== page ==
DTS:X Pro impact on a native 16 Channel MX170/MP-60 - AVS Forum | Home Theater Discussions And Reviews
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post #1 of 18 Old 11-01-2019, 03:56 PM - Thread Starter
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DTS:X Pro impact on a native 16 Channel MX170/MP-60

With an SSP like an MX170 or MP-60, which is capable of 16 discrete channels, or a combination of discrete and matrixed channels (not to exceed 15 plus LFE)... what does DTS:X Pro bring to the table? The configuration may be 15 speakers consisting of a traditional 7 channel base layer plus 2 wides, 4 atmos/ceiling speakers placed a bit wider than typical, and a Center Height and Center Height Rear.

The wides may end up being matrixed with the Lyngdorf algorithm, which has been reported to be quite good, with the option to go discrete wides. I don’t believe there is much discrete audio info sent to wides these days. The big question is, will DTS:X Pro likely make it worth the installation of the Center Height and Center Height Rear? What sound will DTS:X Pro likely send to the CH and CHR speakers? With a large room and tall ceilings, I would think the middle two speakers (CH/CHR) would fill in the sound field centrally. With such little reported on DTS:X Pro, I realize some of the replies may be a bit speculative.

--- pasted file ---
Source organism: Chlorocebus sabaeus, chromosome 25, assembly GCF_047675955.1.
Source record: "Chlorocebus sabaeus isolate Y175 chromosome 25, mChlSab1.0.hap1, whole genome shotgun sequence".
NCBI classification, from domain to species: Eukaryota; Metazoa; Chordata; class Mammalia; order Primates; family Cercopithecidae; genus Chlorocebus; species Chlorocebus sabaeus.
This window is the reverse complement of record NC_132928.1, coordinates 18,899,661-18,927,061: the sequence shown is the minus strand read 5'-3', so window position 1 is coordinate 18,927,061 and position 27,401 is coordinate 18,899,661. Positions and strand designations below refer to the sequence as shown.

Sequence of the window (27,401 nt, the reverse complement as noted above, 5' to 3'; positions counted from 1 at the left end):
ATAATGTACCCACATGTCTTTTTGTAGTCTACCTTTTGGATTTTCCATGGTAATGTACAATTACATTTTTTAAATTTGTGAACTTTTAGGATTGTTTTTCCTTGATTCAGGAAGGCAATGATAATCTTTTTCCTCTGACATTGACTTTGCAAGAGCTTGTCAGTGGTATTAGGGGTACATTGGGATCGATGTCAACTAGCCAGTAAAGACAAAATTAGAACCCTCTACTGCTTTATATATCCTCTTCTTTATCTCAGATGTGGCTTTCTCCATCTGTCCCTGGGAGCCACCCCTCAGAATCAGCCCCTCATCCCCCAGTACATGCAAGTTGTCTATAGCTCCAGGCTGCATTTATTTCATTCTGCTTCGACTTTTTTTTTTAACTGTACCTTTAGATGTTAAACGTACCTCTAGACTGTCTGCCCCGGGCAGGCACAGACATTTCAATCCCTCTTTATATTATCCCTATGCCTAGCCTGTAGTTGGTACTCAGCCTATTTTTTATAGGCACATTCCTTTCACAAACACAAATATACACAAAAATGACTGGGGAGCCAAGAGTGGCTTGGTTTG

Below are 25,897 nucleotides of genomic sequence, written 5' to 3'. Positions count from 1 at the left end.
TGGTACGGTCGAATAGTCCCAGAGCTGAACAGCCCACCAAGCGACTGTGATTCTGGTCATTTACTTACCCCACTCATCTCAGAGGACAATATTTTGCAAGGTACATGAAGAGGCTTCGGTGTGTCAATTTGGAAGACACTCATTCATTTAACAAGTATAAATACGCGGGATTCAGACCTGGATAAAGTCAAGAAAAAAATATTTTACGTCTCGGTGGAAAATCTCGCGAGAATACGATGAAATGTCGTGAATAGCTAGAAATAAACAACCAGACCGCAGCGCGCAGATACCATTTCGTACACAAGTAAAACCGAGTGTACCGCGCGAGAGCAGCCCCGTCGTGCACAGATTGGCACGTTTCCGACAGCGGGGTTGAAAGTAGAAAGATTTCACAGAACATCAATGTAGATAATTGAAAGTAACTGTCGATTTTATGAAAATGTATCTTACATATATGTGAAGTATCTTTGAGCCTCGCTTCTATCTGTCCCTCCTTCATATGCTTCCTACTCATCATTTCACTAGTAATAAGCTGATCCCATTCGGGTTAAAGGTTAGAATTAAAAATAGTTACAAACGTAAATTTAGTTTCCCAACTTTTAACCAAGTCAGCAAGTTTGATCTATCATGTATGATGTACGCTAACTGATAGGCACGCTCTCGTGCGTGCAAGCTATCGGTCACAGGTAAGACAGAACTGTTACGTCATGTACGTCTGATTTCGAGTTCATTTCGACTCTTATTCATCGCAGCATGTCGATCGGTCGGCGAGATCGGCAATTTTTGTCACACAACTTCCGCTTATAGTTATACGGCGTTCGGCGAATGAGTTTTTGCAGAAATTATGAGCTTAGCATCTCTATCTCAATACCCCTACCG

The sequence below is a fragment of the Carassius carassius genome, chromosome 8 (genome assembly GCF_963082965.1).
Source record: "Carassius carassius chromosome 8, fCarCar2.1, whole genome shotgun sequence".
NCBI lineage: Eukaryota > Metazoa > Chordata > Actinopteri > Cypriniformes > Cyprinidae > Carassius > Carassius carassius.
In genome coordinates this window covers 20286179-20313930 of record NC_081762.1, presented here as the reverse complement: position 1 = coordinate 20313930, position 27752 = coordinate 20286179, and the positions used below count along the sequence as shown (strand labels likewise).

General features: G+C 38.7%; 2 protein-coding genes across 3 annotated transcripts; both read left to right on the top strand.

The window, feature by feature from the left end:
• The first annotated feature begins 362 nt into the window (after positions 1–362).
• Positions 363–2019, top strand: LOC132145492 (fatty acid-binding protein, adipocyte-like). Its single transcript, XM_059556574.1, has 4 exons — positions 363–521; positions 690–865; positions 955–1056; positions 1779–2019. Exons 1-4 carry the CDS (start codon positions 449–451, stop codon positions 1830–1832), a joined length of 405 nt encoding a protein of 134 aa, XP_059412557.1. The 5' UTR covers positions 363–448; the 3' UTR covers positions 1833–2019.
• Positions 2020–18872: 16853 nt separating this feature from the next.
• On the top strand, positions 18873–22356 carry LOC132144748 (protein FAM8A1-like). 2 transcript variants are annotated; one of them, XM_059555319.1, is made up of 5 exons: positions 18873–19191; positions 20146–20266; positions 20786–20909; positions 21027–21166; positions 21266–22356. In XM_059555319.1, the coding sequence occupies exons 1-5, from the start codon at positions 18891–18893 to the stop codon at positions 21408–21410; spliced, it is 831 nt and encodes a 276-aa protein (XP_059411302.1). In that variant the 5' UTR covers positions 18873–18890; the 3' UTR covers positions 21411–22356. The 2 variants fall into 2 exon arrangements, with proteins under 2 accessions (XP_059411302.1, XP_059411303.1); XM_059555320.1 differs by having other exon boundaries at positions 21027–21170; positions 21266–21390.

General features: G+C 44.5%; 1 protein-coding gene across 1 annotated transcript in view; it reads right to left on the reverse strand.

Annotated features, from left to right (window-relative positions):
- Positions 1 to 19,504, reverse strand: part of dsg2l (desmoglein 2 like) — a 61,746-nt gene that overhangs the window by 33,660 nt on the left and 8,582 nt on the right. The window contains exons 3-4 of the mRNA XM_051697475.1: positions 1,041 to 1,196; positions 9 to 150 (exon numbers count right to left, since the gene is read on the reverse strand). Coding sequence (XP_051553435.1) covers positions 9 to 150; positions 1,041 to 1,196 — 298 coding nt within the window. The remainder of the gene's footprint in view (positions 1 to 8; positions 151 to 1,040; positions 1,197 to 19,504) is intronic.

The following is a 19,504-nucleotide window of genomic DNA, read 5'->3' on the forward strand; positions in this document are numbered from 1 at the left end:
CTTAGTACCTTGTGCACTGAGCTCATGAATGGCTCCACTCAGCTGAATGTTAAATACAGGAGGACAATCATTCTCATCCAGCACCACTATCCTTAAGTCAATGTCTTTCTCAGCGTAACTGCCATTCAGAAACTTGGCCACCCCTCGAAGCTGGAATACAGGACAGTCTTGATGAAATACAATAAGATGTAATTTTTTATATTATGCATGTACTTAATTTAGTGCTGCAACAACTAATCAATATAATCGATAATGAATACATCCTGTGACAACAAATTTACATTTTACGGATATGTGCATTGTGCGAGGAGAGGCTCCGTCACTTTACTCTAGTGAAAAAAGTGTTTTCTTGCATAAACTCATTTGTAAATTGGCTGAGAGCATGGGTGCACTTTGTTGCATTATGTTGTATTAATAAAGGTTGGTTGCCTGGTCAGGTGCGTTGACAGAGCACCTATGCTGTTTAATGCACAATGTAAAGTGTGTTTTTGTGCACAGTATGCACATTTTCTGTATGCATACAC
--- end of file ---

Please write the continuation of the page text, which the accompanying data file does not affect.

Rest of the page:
Thoughts?
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post #2 of 18 Old 11-02-2019, 04:02 PM
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DTS:X Pro lifts the current 11-speaker limit of DTS:X. Since most DTS:X soundtracks are 7.1.4 channels, additional speaker outputs will be fed using matrix 2-in 3-out processing that extract a centre output between 2 adjacent speakers. This matrix extraction has been built into DTS:X decoding since the beginning (that's how Wides were fed with a 9.1.2 configuration).